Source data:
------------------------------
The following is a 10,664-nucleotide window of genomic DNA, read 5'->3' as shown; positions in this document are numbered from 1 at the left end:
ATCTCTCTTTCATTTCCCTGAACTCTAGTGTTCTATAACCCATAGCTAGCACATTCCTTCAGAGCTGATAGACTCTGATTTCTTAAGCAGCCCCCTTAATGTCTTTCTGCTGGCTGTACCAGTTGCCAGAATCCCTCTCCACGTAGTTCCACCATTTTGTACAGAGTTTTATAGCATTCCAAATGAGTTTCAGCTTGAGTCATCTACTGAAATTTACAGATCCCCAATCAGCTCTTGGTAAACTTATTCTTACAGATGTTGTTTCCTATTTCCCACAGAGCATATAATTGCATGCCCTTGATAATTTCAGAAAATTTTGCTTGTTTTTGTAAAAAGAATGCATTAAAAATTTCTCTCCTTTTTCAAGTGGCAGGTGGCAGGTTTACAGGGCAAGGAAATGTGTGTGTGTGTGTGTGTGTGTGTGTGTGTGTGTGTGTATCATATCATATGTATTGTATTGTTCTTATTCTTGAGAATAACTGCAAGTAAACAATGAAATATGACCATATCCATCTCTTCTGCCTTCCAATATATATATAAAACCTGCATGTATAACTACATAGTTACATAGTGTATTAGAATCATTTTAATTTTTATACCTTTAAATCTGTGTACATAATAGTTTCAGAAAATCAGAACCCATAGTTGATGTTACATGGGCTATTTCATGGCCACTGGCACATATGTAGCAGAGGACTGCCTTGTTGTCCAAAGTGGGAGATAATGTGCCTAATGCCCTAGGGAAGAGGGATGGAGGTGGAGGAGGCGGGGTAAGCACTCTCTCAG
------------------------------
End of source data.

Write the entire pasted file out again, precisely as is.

The following is a 10,664-nucleotide window of genomic DNA, read 5'->3' as shown; positions in this document are numbered from 1 at the left end:
ATCTCTCTTTCATTTCCCTGAACTCTAGTGTTCTATAACCCATAGCTAGCACATTCCTTCAGAGCTGATAGACTCTGATTTCTTAAGCAGCCCCCTTAATGTCTTTCTGCTGGCTGTACCAGTTGCCAGAATCCCTCTCCACGTAGTTCCACCATTTTGTACAGAGTTTTATAGCATTCCAAATGAGTTTCAGCTTGAGTCATCTACTGAAATTTACAGATCCCCAATCAGCTCTTGGTAAACTTATTCTTACAGATGTTGTTTCCTATTTCCCACAGAGCATATAATTGCATGCCCTTGATAATTTCAGAAAATTTTGCTTGTTTTTGTAAAAAGAATGCATTAAAAATTTCTCTCCTTTTTCAAGTGGCAGGTGGCAGGTTTACAGGGCAAGGAAATGTGTGTGTGTGTGTGTGTGTGTGTGTGTGTGTGTGTGTATCATATCATATGTATTGTATTGTTCTTATTCTTGAGAATAACTGCAAGTAAACAATGAAATATGACCATATCCATCTCTTCTGCCTTCCAATATATATATAAAACCTGCATGTATAACTACATAGTTACATAGTGTATTAGAATCATTTTAATTTTTATACCTTTAAATCTGTGTACATAATAGTTTCAGAAAATCAGAACCCATAGTTGATGTTACATGGGCTATTTCATGGCCACTGGCACATATGTAGCAGAGGACTGCCTTGTTGTCCAAAGTGGGAGATAATGTGCCTAATGCCCTAGGGAAGAGGGATGGAGGTGGAGGAGGCGGGGTAAGCACTCTCTCAG